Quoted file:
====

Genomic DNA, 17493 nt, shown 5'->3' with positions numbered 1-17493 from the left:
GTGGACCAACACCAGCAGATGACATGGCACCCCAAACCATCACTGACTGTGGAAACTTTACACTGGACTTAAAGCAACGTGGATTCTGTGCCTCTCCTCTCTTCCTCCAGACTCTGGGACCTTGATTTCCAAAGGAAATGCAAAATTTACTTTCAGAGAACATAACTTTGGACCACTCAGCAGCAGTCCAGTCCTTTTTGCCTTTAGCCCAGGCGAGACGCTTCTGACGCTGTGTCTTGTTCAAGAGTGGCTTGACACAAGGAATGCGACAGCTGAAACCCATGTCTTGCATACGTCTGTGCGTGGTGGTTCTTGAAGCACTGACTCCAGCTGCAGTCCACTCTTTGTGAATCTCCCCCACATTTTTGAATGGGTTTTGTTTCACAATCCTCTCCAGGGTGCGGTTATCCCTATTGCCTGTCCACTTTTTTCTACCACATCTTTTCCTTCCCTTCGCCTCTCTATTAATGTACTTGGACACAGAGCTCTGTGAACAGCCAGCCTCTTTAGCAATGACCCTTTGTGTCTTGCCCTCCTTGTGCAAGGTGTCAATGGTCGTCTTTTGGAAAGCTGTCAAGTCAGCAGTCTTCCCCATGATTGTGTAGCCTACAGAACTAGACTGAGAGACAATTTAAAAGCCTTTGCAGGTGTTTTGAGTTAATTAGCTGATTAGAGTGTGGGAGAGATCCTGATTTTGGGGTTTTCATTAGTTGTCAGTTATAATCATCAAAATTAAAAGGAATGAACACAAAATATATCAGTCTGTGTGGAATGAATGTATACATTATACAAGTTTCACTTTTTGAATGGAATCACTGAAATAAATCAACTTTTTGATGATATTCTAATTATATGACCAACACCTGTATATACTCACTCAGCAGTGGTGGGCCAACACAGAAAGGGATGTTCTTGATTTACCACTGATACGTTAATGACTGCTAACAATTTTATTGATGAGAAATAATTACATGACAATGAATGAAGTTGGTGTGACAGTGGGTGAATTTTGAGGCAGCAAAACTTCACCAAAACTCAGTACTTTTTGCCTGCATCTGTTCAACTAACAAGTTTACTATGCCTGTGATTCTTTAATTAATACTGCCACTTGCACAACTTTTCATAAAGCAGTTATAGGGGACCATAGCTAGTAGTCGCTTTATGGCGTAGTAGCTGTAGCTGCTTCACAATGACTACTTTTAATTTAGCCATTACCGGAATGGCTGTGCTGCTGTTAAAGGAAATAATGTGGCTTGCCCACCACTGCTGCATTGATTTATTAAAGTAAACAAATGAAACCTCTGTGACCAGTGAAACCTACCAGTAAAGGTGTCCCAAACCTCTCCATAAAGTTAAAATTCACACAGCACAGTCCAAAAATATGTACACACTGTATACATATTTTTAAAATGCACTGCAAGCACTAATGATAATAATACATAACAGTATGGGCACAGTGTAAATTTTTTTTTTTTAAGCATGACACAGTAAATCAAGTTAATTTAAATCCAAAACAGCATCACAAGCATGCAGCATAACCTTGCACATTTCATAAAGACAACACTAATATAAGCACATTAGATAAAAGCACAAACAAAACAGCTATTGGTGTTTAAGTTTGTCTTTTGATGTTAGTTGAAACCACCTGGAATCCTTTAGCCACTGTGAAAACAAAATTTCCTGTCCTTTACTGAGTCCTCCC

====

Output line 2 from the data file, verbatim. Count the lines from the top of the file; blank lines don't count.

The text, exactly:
GTGGACCAACACCAGCAGATGACATGGCACCCCAAACCATCACTGACTGTGGAAACTTTACACTGGACTTAAAGCAACGTGGATTCTGTGCCTCTCCTCTCTTCCTCCAGACTCTGGGACCTTGATTTCCAAAGGAAATGCAAAATTTACTTTCAGAGAACATAACTTTGGACCACTCAGCAGCAGTCCAGTCCTTTTTGCCTTTAGCCCAGGCGAGACGCTTCTGACGCTGTGTCTTGTTCAAGAGTGGCTTGACACAAGGAATGCGACAGCTGAAACCCATGTCTTGCATACGTCTGTGCGTGGTGGTTCTTGAAGCACTGACTCCAGCTGCAGTCCACTCTTTGTGAATCTCCCCCACATTTTTGAATGGGTTTTGTTTCACAATCCTCTCCAGGGTGCGGTTATCCCTATTGCCTGTCCACTTTTTTCTACCACATCTTTTCCTTCCCTTCGCCTCTCTATTAATGTACTTGGACACAGAGCTCTGTGAACAGCCAGCCTCTTTAGCAATGACCCTTTGTGTCTTGCCCTCCTTGTGCAAGGTGTCAATGGTCGTCTTTTGGAAAGCTGTCAAGTCAGCAGTCTTCCCCATGATTGTGTAGCCTACAGAACTAGACTGAGAGACAATTTAAAAGCCTTTGCAGGTGTTTTGAGTTAATTAGCTGATTAGAGTGTGGGAGAGATCCTGATTTTGGGGTTTTCATTAGTTGTCAGTTATAATCATCAAAATTAAAAGGAATGAACACAAAATATATCAGTCTGTGTGGAATGAATGTATACATTATACAAGTTTCACTTTTTGAATGGAATCACTGAAATAAATCAACTTTTTGATGATATTCTAATTATATGACCAACACCTGTATATACTCACTCAGCAGTGGTGGGCCAACACAGAAAGGGATGTTCTTGATTTACCACTGATACGTTAATGACTGCTAACAATTTTATTGATGAGAAATAATTACATGACAATGAATGAAGTTGGTGTGACAGTGGGTGAATTTTGAGGCAGCAAAACTTCACCAAAACTCAGTACTTTTTGCCTGCATCTGTTCAACTAACAAGTTTACTATGCCTGTGATTCTTTAATTAATACTGCCACTTGCACAACTTTTCATAAAGCAGTTATAGGGGACCATAGCTAGTAGTCGCTTTATGGCGTAGTAGCTGTAGCTGCTTCACAATGACTACTTTTAATTTAGCCATTACCGGAATGGCTGTGCTGCTGTTAAAGGAAATAATGTGGCTTGCCCACCACTGCTGCATTGATTTATTAAAGTAAACAAATGAAACCTCTGTGACCAGTGAAACCTACCAGTAAAGGTGTCCCAAACCTCTCCATAAAGTTAAAATTCACACAGCACAGTCCAAAAATATGTACACACTGTATACATATTTTTAAAATGCACTGCAAGCACTAATGATAATAATACATAACAGTATGGGCACAGTGTAAATTTTTTTTTTTTAAGCATGACACAGTAAATCAAGTTAATTTAAATCCAAAACAGCATCACAAGCATGCAGCATAACCTTGCACATTTCATAAAGACAACACTAATATAAGCACATTAGATAAAAGCACAAACAAAACAGCTATTGGTGTTTAAGTTTGTCTTTTGATGTTAGTTGAAACCACCTGGAATCCTTTAGCCACTGTGAAAACAAAATTTCCTGTCCTTTACTGAGTCCTCCC